Watchman, what is left of the night?@Isaiah 21:11
portrait
John Bowring (1792–1872)
© National Portrait Gallery

John Bow­ring, Hymns (Lon­don: Row­land Hunt­er, 1825), num­ber 59.

Watch­man (Ma­son) Lo­well Ma­son, The Bos­ton Han­del and Hay­dn So­ci­e­ty Col­lec­tion of Church Mu­sic, 10th ed­i­tion, 1831 (🔊 pdf nwc).

portrait
Lowell Mason (1792–1872)

This hymn evokes a vi­vid child­hood mem­o­ry. Two men with deep, son­or­ous voic­es sang this song at the Christmas Eve mid­night ser­vice each year for as long as I can re­mem­ber.

The church was dark, the watch­man’s sol­i­ta­ry lan­tern giv­ing the on­ly light in a hushed sanc­tu­ary. The watch­man stood at the al­tar, and the tra­vel­er slow­ly made his way down the aisle, as the two sang the ques­tion-re­ply vers­es to each oth­er. It was hard to miss the sym­bo­lism of the lone­ly tra­vel­er mak­ing his way to the One who sheds light on a dark world.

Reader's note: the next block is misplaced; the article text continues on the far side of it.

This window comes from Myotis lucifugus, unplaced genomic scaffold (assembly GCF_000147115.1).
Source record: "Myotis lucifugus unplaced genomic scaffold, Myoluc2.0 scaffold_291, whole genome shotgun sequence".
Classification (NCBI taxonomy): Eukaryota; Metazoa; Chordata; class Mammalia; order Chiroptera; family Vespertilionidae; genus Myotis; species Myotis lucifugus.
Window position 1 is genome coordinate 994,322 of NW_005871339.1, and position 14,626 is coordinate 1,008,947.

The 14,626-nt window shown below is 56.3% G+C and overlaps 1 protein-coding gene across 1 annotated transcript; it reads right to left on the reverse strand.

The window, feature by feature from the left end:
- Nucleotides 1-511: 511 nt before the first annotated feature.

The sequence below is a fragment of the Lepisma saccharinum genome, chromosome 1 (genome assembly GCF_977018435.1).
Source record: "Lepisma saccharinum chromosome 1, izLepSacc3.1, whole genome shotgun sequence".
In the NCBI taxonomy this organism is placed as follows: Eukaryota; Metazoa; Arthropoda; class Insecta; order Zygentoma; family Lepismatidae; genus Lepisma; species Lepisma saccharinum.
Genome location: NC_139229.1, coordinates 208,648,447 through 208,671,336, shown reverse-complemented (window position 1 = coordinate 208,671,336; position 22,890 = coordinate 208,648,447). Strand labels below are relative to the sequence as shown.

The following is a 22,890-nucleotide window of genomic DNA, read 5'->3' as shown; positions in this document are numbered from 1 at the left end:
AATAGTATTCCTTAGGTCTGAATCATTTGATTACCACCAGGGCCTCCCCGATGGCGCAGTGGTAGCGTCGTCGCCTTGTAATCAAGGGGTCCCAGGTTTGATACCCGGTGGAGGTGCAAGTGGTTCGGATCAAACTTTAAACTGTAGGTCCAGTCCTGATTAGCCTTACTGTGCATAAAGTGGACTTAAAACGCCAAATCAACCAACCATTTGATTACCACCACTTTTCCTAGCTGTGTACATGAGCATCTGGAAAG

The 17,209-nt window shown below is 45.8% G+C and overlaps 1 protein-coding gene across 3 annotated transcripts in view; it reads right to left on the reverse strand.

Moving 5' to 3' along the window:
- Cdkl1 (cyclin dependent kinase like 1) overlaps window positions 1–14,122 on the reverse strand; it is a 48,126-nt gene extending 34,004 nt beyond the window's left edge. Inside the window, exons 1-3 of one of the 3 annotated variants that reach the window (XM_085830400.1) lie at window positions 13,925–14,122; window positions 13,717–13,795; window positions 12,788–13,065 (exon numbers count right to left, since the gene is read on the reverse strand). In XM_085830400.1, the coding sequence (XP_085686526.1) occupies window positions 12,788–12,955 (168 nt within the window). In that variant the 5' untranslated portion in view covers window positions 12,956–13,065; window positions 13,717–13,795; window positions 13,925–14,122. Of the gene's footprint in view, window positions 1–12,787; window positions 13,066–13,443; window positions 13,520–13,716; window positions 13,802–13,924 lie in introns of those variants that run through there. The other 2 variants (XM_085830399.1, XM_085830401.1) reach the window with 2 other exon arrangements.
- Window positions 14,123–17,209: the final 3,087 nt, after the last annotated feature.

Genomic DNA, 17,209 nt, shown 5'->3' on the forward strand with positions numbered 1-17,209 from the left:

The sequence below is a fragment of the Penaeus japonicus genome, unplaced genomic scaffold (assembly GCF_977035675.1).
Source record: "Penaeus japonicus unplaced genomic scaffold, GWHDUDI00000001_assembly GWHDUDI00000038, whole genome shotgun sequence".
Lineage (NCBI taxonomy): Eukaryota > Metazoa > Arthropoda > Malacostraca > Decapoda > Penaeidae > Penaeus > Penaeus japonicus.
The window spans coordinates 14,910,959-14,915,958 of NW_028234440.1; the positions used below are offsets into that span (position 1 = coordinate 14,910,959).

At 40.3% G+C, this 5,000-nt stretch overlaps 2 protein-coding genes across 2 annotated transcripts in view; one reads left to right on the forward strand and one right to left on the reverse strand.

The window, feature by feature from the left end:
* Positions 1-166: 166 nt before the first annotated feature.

Richard Adams

Watchman, tell us of the night,
What its signs of promise are.
Traveler, o’er yon mountain’s height,
See that glory beaming star.
Watchman, does its beauteous ray
Aught of joy or hope foretell?
Traveler, yes—it brings the day,
Promised day of Israel.

Watchman, tell us of the night;
Higher yet that star ascends.
Traveler, blessedness and light,
Peace and truth its course portends.
Watchman, will its beams alone
Gild the spot that gave them birth?
Traveler, ages are its own;
See, it bursts o’er all the earth.

Watchman, tell us of the night,
For the morning seems to dawn.
Traveler, darkness takes its flight,
Doubt and terror are withdrawn.
Watchman, let thy wanderings cease;
Hie thee to thy quiet home.
Traveler, lo! the Prince of Peace,
Lo! the Son of God is come!